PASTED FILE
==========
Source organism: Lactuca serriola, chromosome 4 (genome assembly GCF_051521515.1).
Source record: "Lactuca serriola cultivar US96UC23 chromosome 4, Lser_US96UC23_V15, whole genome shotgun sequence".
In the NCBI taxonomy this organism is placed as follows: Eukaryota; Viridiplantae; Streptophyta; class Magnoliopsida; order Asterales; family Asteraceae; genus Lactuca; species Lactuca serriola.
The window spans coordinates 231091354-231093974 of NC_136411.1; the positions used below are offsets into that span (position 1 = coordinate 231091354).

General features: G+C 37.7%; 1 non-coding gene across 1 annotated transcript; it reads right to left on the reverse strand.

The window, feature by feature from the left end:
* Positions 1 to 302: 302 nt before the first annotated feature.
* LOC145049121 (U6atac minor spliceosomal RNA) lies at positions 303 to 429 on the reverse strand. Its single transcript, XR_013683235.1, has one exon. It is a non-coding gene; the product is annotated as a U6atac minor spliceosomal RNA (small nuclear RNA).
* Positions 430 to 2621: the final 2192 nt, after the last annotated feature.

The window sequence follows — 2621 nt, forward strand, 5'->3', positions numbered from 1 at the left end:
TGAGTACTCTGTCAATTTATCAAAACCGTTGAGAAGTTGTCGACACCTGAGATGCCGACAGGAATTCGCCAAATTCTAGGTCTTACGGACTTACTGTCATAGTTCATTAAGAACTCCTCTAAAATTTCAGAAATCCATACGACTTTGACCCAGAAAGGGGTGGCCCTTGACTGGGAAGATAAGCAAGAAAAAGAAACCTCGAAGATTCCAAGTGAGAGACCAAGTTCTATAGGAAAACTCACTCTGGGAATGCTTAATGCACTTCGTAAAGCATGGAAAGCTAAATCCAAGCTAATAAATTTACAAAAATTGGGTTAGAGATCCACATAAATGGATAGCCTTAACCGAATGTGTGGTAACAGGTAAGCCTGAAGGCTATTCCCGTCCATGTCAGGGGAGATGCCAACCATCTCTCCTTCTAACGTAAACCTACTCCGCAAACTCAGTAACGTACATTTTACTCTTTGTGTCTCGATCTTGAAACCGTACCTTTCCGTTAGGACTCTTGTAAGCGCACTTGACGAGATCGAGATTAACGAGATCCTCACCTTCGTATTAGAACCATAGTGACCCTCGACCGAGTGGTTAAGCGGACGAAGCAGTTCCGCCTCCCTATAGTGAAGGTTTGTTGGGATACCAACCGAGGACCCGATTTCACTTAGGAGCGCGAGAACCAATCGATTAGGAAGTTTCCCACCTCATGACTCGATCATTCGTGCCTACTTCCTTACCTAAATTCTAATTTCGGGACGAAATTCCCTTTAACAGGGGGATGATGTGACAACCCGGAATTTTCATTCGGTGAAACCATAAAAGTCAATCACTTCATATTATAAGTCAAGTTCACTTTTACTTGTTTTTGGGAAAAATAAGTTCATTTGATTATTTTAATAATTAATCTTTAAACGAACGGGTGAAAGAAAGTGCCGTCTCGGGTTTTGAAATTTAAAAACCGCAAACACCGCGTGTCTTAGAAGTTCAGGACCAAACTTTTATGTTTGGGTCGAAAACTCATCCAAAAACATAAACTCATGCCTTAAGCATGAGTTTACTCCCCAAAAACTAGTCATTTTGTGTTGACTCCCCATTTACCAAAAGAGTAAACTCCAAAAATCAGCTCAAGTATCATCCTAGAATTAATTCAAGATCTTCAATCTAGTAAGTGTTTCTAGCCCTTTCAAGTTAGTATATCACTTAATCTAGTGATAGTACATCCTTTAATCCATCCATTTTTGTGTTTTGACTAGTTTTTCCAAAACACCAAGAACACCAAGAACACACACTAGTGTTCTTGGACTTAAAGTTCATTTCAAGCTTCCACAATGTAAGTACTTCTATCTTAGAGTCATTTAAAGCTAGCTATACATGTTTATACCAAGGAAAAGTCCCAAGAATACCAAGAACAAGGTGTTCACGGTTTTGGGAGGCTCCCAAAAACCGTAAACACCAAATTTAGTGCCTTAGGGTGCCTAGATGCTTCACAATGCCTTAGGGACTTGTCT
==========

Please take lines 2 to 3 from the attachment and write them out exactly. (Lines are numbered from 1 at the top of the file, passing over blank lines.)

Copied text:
Source record: "Lactuca serriola cultivar US96UC23 chromosome 4, Lser_US96UC23_V15, whole genome shotgun sequence".
In the NCBI taxonomy this organism is placed as follows: Eukaryota; Viridiplantae; Streptophyta; class Magnoliopsida; order Asterales; family Asteraceae; genus Lactuca; species Lactuca serriola.